Please use this identifier to cite or link to this item: https://scholarbank.nus.edu.sg/handle/10635/221139
Title: (UN)ANTICIPATED PUBLIC SPACES : A STUDY OF THE HIERARCHICAL SPATIAL SYSTEM AND ITS ASSOCIATED SPATIAL PRACTICE IN CHINESE METROPOLITANS
Authors: HE QUN
Keywords: Architecture
Design Track
Heng Chye Kiang
2010/2011 DT
Activities
China
City
Enclosed space
Hierarchy
Informal
Nodal space
Public space
Social grouping
Spatial practice
Spatial system
Street space
Village
Issue Date: 13-Jan-2011
Citation: HE QUN (2011-01-13). (UN)ANTICIPATED PUBLIC SPACES : A STUDY OF THE HIERARCHICAL SPATIAL SYSTEM AND ITS ASSOCIATED SPATIAL PRACTICE IN CHINESE METROPOLITANS. ScholarBank@NUS Repository.
Abstract: One phenomenon often observed in Chinese cities is how resilient urban dwellers could make use of some urban spaces that was used in the way they never intended to be. Minor streets converted into night markets or temporary soccer field in the evening. Pedestrian walkways under flyovers are turned into a tai chi practice venue in the morning and a disco/break dance floor at night. Big steps and open grounds in front of public buildings become the performance venue to show off the local talents. If true cultural spaces still exist in the rapidly urbanized Chinese cities, these spaces would be the true form of its representation. However random and temporary the activities seem to be, these spaces that contains the public activities are a systematically organized spatial system. This essay attempts to investigate the inter-relationship of the three variables presented in this phenomenon: space; people and activities. The research focuses on two core questions: 1. Does the relationship (relationships) between these variables really exists? 2. If it does, what is the relationship? The dissertation uses the hierarchical spatial system commonly found in Chinese cities as the structural framework. Spaces of different hierarchical levels and different periods of time are examined with social group (people) and activities individually in order to thoroughly understand the relationship in different situations. A case study is followed to provide a complete picture the whole spatial system in the same urban context.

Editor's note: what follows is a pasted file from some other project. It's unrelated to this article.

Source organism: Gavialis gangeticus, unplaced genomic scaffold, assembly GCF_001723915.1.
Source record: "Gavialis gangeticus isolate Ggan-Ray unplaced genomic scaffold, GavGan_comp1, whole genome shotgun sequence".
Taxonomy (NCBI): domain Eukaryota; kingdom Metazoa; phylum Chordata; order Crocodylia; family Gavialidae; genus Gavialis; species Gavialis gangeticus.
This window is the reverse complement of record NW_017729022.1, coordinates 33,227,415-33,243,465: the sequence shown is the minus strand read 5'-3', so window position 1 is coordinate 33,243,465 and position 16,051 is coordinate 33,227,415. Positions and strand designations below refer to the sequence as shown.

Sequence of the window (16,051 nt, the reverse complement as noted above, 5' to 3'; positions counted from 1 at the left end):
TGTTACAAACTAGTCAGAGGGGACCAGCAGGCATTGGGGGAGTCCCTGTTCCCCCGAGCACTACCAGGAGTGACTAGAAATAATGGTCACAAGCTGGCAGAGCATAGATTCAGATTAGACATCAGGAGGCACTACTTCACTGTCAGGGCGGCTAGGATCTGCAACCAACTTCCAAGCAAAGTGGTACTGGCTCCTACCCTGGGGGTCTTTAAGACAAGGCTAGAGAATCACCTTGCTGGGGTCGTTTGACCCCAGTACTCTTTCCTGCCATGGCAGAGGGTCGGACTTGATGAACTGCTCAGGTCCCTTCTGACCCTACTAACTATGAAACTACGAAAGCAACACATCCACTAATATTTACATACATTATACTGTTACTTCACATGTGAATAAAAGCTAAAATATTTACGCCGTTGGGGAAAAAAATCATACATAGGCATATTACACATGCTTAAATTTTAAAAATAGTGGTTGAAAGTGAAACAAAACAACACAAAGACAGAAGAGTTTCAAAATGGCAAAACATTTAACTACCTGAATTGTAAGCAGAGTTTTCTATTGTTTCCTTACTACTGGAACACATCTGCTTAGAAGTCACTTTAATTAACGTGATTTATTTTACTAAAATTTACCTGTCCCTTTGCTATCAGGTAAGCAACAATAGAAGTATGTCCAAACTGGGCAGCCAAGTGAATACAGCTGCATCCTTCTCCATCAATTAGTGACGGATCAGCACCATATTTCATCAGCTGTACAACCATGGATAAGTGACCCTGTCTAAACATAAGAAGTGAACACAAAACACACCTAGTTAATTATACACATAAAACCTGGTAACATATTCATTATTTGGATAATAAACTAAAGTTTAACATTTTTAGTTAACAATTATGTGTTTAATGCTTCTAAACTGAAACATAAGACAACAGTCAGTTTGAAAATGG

URI: https://scholarbank.nus.edu.sg/handle/10635/221139
Appears in Collections:Master's Theses (Restricted)

Show full item record
Files in This Item:
File Description SizeFormatAccess SettingsVersion 
He Qun 2010-2011.pdfDissertation Full Paper6.65 MBAdobe PDF

RESTRICTED

NoneLog In

Google ScholarTM

Check


Items in DSpace are protected by copyright, with all rights reserved, unless otherwise indicated.